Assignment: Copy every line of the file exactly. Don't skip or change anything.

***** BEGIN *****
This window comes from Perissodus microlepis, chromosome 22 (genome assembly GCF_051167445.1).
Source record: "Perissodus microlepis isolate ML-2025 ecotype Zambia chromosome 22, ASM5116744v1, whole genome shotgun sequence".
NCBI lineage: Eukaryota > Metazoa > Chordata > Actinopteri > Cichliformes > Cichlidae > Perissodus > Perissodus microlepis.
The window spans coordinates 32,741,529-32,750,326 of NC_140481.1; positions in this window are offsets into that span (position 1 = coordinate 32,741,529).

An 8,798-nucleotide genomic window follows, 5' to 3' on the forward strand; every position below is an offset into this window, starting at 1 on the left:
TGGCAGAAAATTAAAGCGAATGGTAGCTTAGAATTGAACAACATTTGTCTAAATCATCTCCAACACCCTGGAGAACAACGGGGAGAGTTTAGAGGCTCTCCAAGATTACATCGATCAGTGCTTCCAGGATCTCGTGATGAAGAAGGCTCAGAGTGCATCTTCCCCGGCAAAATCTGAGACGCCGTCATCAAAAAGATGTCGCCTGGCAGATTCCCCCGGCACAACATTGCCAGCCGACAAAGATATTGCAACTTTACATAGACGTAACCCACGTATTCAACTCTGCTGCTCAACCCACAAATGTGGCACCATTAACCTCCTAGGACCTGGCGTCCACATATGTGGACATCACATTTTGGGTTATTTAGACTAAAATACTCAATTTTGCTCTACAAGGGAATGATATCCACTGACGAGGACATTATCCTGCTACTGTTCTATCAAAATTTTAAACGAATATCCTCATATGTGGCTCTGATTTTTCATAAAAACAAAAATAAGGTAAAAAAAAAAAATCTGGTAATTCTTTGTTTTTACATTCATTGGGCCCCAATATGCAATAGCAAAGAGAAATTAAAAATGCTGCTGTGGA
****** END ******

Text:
This window comes from Perissodus microlepis, chromosome 22 (genome assembly GCF_051167445.1).
Source record: "Perissodus microlepis isolate ML-2025 ecotype Zambia chromosome 22, ASM5116744v1, whole genome shotgun sequence".
NCBI lineage: Eukaryota > Metazoa > Chordata > Actinopteri > Cichliformes > Cichlidae > Perissodus > Perissodus microlepis.
The window spans coordinates 32,741,529-32,750,326 of NC_140481.1; positions in this window are offsets into that span (position 1 = coordinate 32,741,529).

An 8,798-nucleotide genomic window follows, 5' to 3' on the forward strand; every position below is an offset into this window, starting at 1 on the left:
TGGCAGAAAATTAAAGCGAATGGTAGCTTAGAATTGAACAACATTTGTCTAAATCATCTCCAACACCCTGGAGAACAACGGGGAGAGTTTAGAGGCTCTCCAAGATTACATCGATCAGTGCTTCCAGGATCTCGTGATGAAGAAGGCTCAGAGTGCATCTTCCCCGGCAAAATCTGAGACGCCGTCATCAAAAAGATGTCGCCTGGCAGATTCCCCCGGCACAACATTGCCAGCCGACAAAGATATTGCAACTTTACATAGACGTAACCCACGTATTCAACTCTGCTGCTCAACCCACAAATGTGGCACCATTAACCTCCTAGGACCTGGCGTCCACATATGTGGACATCACATTTTGGGTTATTTAGACTAAAATACTCAATTTTGCTCTACAAGGGAATGATATCCACTGACGAGGACATTATCCTGCTACTGTTCTATCAAAATTTTAAACGAATATCCTCATATGTGGCTCTGATTTTTCATAAAAACAAAAATAAGGTAAAAAAAAAAAATCTGGTAATTCTTTGTTTTTACATTCATTGGGCCCCAATATGCAATAGCAAAGAGAAATTAAAAATGCTGCTGTGGA